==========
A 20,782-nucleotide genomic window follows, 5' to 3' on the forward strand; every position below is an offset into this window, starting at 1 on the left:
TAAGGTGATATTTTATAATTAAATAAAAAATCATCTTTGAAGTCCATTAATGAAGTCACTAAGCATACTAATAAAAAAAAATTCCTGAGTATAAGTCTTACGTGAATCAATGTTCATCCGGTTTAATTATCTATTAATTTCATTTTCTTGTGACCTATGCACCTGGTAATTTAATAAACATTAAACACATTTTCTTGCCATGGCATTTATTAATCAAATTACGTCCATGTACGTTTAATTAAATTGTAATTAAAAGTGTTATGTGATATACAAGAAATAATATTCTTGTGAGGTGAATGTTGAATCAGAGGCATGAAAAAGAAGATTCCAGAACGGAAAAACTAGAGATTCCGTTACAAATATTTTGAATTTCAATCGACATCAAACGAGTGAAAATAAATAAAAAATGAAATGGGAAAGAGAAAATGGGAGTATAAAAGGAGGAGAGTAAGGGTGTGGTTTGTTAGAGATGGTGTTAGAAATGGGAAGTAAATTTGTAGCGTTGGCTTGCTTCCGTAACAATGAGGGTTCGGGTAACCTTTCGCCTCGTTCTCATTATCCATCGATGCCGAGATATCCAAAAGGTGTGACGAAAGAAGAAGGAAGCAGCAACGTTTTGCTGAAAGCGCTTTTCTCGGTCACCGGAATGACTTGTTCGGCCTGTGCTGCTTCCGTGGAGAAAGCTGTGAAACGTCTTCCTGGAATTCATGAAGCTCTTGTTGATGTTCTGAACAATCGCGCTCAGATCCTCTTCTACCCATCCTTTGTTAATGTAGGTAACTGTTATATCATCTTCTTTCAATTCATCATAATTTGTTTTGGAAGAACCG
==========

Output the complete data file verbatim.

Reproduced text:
A 20,782-nucleotide genomic window follows, 5' to 3' on the forward strand; every position below is an offset into this window, starting at 1 on the left:
TAAGGTGATATTTTATAATTAAATAAAAAATCATCTTTGAAGTCCATTAATGAAGTCACTAAGCATACTAATAAAAAAAAATTCCTGAGTATAAGTCTTACGTGAATCAATGTTCATCCGGTTTAATTATCTATTAATTTCATTTTCTTGTGACCTATGCACCTGGTAATTTAATAAACATTAAACACATTTTCTTGCCATGGCATTTATTAATCAAATTACGTCCATGTACGTTTAATTAAATTGTAATTAAAAGTGTTATGTGATATACAAGAAATAATATTCTTGTGAGGTGAATGTTGAATCAGAGGCATGAAAAAGAAGATTCCAGAACGGAAAAACTAGAGATTCCGTTACAAATATTTTGAATTTCAATCGACATCAAACGAGTGAAAATAAATAAAAAATGAAATGGGAAAGAGAAAATGGGAGTATAAAAGGAGGAGAGTAAGGGTGTGGTTTGTTAGAGATGGTGTTAGAAATGGGAAGTAAATTTGTAGCGTTGGCTTGCTTCCGTAACAATGAGGGTTCGGGTAACCTTTCGCCTCGTTCTCATTATCCATCGATGCCGAGATATCCAAAAGGTGTGACGAAAGAAGAAGGAAGCAGCAACGTTTTGCTGAAAGCGCTTTTCTCGGTCACCGGAATGACTTGTTCGGCCTGTGCTGCTTCCGTGGAGAAAGCTGTGAAACGTCTTCCTGGAATTCATGAAGCTCTTGTTGATGTTCTGAACAATCGCGCTCAGATCCTCTTCTACCCATCCTTTGTTAATGTAGGTAACTGTTATATCATCTTCTTTCAATTCATCATAATTTGTTTTGGAAGAACCG